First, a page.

3 Richard, I’m not sure how much more research we need. I have participated in several processes to explore ideas, none of which have come to fruition. Yes the leadership needs to build trust and gain public support. I fully agree that it may take someone from out of town with a briefcase to get it done. But what it is really going to take is action. The Urban Land Institute laid out a plan, and the essence of that plan is getting people to sleep downtown, if I may repeat myself.
    In conclusion, the folks you list in the poll are influential and have, by Colorado Springs standards huge resources. But for any project to be successful it has to have widespread support, support which is garnered by involving people in the process and listening to them – helping them to make it their own. Right now I think there is a lot of skepticism if not distrust.

    Rob
    July 18, 2013 at 1:54 pm

  5. Rob

    Was certainly not being ‘hyper-critical’ of local leadership – just critical! And observant of the fact we seem to have a great hamburger but no patty. Years ago, in the 2009-2010 time frame, in discussing these matters with a former EDC director comparing performance to other cities – the level of cooperation/coordination/ and spirit of ‘regionalism’ is so strong in those areas where vibrancy is being realized and so weak locally.

    Having a non-partisan, independent, non-political team come in as a ‘mediator’, so to speak, might be an approach to consider to build credibility and trust among the public – who will, possibly, be asked to fund a ‘portion of progress’ and then be the ones to utilize it. The talent that Mr Bartolin, Mr. Anschutz and Mr. Jenkins bring to the table is staggering – but the ability to build cohesiveness may be a key factor here.

    As far as the Guadagnolis – - when Austin was in the doldrums in the 80′s – it was recognition of the revenue potential of us red-neck, boot-scootin rowdies and our propensity for country music that was used to generate the sales tax revenue to form the basis of their revival! Austin City Limits? “Live Country Music Capital of the World?” From which came the “Arrow Group” and the “Tech Group” that is now an effective powerhouse drawing tech firms to Travis-Hill and Williamson Counties. The revenues generated by the G’s over the years is not insignifcant – and their previous plans for the area of South Tejon/Nevada and the creekside could yet be a further urban redevelopment of the success had with Ivywild!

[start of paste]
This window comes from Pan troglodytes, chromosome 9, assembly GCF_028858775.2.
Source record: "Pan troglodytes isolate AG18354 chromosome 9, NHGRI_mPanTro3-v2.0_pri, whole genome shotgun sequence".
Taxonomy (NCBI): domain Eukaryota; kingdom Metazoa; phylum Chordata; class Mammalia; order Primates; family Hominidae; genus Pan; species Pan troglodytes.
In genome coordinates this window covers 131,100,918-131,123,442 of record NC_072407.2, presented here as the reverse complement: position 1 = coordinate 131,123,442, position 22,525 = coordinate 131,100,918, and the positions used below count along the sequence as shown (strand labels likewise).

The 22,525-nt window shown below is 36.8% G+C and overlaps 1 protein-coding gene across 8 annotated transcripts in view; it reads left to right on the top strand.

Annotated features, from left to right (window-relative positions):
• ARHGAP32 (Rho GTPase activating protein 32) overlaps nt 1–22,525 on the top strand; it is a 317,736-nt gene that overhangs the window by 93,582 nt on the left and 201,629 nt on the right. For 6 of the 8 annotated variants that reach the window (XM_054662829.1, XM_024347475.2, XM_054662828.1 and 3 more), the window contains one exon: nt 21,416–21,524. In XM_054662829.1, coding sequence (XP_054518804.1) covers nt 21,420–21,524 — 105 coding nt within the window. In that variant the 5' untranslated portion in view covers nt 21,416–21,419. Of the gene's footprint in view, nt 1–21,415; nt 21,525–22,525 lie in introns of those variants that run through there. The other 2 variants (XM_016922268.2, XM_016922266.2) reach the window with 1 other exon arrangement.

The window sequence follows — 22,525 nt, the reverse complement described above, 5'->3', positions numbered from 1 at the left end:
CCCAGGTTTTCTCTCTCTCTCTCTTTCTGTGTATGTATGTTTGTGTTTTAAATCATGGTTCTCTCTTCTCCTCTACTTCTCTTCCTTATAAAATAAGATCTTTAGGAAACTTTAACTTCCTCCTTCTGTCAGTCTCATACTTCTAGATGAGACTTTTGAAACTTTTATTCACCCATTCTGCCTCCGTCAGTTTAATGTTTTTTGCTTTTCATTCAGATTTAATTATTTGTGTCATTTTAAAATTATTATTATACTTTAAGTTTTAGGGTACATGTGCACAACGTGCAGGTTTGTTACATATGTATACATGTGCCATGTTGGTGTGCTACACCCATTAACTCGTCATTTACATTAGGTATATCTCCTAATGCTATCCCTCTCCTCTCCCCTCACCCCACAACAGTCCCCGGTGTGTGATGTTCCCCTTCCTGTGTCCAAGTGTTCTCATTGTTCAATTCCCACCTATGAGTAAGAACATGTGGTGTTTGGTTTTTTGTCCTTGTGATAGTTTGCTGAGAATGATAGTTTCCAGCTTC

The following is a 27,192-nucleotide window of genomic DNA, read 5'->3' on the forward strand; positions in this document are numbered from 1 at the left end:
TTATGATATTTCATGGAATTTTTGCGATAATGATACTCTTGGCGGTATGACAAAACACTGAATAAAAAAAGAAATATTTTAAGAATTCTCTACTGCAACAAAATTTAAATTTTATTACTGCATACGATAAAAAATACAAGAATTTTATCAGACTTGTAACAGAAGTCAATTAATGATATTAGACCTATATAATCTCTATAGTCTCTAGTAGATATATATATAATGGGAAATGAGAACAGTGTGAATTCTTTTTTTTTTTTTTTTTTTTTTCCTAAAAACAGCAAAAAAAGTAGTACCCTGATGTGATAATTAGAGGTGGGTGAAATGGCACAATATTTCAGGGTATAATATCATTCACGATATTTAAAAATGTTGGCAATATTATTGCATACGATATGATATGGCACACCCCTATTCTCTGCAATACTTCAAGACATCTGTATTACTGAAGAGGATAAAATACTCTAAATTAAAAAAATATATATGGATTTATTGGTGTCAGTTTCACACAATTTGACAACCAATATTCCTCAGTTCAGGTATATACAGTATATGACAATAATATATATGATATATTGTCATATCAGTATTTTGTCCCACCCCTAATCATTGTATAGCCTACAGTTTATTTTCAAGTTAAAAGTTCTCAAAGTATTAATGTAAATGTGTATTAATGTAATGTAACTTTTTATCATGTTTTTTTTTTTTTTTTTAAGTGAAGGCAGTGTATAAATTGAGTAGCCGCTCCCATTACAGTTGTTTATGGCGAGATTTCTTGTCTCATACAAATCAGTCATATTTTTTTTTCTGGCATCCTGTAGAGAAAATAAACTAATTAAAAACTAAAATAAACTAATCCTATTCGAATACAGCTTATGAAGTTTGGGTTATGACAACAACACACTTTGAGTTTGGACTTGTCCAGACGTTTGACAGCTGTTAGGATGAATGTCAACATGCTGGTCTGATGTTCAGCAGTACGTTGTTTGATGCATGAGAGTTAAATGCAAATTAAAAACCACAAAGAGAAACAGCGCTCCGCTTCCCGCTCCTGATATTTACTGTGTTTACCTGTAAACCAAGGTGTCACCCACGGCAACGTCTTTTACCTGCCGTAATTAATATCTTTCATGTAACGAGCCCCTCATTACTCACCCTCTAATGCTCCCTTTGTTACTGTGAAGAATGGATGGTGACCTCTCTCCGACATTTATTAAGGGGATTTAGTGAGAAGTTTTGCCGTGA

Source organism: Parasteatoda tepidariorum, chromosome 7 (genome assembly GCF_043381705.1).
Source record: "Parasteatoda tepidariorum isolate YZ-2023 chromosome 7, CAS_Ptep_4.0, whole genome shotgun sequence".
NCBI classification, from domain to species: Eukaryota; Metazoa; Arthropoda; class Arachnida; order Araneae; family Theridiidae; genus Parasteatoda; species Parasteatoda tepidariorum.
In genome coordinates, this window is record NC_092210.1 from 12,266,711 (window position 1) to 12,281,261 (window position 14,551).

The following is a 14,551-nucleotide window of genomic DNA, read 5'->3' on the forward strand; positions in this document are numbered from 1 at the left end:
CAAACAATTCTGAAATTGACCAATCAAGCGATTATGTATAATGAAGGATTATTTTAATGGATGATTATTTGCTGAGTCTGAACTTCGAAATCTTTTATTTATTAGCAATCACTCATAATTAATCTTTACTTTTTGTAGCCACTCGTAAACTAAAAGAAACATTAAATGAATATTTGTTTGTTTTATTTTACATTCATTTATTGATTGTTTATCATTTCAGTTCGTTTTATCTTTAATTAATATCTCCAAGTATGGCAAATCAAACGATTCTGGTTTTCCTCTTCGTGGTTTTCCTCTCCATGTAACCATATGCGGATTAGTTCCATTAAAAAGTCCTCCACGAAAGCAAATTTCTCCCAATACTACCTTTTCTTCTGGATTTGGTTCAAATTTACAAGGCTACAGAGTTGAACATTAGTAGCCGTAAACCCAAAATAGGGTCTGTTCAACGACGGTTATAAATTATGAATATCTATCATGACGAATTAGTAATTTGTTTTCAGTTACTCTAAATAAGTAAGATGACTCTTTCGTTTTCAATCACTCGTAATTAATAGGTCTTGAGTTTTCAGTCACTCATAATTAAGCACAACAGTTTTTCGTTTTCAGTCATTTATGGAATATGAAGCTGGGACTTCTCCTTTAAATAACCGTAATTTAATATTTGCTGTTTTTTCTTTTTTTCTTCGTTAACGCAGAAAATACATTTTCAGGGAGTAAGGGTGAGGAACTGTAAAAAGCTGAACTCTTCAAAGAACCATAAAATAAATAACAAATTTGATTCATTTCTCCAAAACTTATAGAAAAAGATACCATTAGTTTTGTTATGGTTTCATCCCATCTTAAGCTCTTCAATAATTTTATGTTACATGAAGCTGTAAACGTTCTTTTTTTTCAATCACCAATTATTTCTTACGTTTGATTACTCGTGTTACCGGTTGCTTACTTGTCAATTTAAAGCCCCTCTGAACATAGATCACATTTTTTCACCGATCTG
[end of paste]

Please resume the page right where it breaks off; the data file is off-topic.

Richard D Wehner
    July 18, 2013 at 2:58 pm

  6. I do agree that often economic impact numbers are grossly inflated (see the potential numbers for the RTA proposal). That said, I coordinated a regional advertising conference last year and HAD to move it to Denver due to multiple reasons including lack of inexpensive air access to Colorado Springs (from similar tier 2 markets) as well as lack of appropriate and reasonably-priced hotel rooms and convention space. The Antlers is the ONLY reasonably priced facility with double-rooms and walkable restaurants and attractions. I considered other properties but the lack of walkability was a HUGE disadvantage. I even tried Manitou but there was no appropriate convention/learning space for our purposes. I was hoping to be able to leverage our great attractions and outdoor space to really showcase our city and was disappointed to find I could not do it within the confines of a small organizational budget.

    It’s great that we have world-class facilities like the Broadmoor and, to a smaller degree, the Cheyenne Mountain Conference Resort, but where are the “little people” with smaller budgets go to enjoy our community?

    Karole
    July 18, 2013 at 3:23 pm

  7. The thinkers and city planners of downtown Colorado Springs are lucky Mr. Bartolin has been so inclined to truthfully share his business position with them before they dig a hole that has no bottom.

    The Broadmoor is the complete package in resorts worldwide. They are savage competition. A Five Star Black Diamond rating speaks for itself. If the city ends up in competition with the Broadmoor, the team with a hundred years of experience, world class golf courses, world class chefs, and world class meeting rooms that actually have parking will destroy the the team that can’t even solve simple drainage problems.

    Downtown is a problem, and has been for fifty years. The causal factors are many and relentless. Knee jerk reactions and throwing very old answers at radical new problems brought on by the internet is a sure way to duplicate old failures. A baseball stadium or a convention center will be busy for only a couple of hours a couple days a week. Can you imagine a Walmart or a Target Store that is only open two days a week being called a real success? You guys should try real hard to not hurt yourselves.

    Pokey
    July 21, 2013 at 10:17 pm